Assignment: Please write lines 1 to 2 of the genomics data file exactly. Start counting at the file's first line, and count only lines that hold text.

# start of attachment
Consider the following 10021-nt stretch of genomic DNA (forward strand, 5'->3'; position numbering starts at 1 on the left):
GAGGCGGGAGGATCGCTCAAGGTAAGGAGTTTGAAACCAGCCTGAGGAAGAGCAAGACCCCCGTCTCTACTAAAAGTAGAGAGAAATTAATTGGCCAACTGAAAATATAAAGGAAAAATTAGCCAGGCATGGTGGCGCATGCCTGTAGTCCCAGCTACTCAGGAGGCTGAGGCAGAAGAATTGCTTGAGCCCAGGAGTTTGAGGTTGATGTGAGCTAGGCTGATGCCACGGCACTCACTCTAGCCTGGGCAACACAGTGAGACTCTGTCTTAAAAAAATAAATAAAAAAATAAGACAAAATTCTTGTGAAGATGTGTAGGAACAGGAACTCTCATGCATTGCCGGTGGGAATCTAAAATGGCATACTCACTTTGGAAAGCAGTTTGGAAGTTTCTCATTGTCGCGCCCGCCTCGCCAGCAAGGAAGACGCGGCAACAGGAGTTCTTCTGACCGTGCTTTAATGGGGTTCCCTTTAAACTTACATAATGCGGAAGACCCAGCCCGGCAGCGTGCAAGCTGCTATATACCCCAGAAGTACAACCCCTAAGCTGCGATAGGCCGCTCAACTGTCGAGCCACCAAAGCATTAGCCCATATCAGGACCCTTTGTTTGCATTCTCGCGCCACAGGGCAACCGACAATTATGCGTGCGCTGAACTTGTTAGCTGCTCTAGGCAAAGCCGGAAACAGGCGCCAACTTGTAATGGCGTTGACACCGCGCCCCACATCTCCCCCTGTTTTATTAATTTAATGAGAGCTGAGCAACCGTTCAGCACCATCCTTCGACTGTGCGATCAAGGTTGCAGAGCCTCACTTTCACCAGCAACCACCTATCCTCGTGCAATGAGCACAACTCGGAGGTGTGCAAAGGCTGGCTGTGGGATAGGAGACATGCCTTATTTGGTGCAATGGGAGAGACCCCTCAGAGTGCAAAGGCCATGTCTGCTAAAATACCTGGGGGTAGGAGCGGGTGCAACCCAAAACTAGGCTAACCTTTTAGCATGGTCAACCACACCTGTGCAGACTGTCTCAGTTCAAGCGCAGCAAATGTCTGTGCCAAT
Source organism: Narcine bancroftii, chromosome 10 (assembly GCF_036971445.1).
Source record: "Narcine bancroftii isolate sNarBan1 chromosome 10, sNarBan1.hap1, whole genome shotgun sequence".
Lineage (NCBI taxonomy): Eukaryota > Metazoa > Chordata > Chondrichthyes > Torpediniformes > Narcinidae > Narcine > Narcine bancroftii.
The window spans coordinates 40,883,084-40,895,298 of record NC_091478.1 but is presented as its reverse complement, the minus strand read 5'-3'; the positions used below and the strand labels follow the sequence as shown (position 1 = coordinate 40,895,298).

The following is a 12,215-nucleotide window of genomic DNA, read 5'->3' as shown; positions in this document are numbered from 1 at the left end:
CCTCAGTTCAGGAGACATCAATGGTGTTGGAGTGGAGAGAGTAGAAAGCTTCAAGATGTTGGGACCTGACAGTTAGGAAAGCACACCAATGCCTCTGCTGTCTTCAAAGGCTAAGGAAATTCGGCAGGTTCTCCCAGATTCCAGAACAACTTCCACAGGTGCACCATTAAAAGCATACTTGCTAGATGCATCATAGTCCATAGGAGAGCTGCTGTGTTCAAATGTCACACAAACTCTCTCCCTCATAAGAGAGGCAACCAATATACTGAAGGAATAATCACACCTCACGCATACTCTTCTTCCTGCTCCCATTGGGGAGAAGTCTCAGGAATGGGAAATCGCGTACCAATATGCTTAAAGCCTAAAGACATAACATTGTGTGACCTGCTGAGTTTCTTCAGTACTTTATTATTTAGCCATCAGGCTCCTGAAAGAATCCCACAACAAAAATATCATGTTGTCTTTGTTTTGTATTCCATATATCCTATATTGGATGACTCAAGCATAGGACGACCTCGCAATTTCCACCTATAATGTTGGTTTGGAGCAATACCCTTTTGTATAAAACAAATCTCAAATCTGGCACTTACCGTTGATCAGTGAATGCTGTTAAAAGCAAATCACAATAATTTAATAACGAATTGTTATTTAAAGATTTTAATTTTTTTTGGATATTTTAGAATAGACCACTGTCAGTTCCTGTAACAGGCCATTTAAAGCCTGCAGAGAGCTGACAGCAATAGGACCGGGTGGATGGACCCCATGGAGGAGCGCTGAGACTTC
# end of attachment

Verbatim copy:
Consider the following 10021-nt stretch of genomic DNA (forward strand, 5'->3'; position numbering starts at 1 on the left):
GAGGCGGGAGGATCGCTCAAGGTAAGGAGTTTGAAACCAGCCTGAGGAAGAGCAAGACCCCCGTCTCTACTAAAAGTAGAGAGAAATTAATTGGCCAACTGAAAATATAAAGGAAAAATTAGCCAGGCATGGTGGCGCATGCCTGTAGTCCCAGCTACTCAGGAGGCTGAGGCAGAAGAATTGCTTGAGCCCAGGAGTTTGAGGTTGATGTGAGCTAGGCTGATGCCACGGCACTCACTCTAGCCTGGGCAACACAGTGAGACTCTGTCTTAAAAAAATAAATAAAAAAATAAGACAAAATTCTTGTGAAGATGTGTAGGAACAGGAACTCTCATGCATTGCCGGTGGGAATCTAAAATGGCATACTCACTTTGGAAAGCAGTTTGGAAGTTTCTCATTGTCGCGCCCGCCTCGCCAGCAAGGAAGACGCGGCAACAGGAGTTCTTCTGACCGTGCTTTAATGGGGTTCCCTTTAAACTTACATAATGCGGAAGACCCAGCCCGGCAGCGTGCAAGCTGCTATATACCCCAGAAGTACAACCCCTAAGCTGCGATAGGCCGCTCAACTGTCGAGCCACCAAAGCATTAGCCCATATCAGGACCCTTTGTTTGCATTCTCGCGCCACAGGGCAACCGACAATTATGCGTGCGCTGAACTTGTTAGCTGCTCTAGGCAAAGCCGGAAACAGGCGCCAACTTGTAATGGCGTTGACACCGCGCCCCACATCTCCCCCTGTTTTATTAATTTAATGAGAGCTGAGCAACCGTTCAGCACCATCCTTCGACTGTGCGATCAAGGTTGCAGAGCCTCACTTTCACCAGCAACCACCTATCCTCGTGCAATGAGCACAACTCGGAGGTGTGCAAAGGCTGGCTGTGGGATAGGAGACATGCCTTATTTGGTGCAATGGGAGAGACCCCTCAGAGTGCAAAGGCCATGTCTGCTAAAATACCTGGGGGTAGGAGCGGGTGCAACCCAAAACTAGGCTAACCTTTTAGCATGGTCAACCACACCTGTGCAGACTGTCTCAGTTCAAGCGCAGCAAATGTCTGTGCCAAT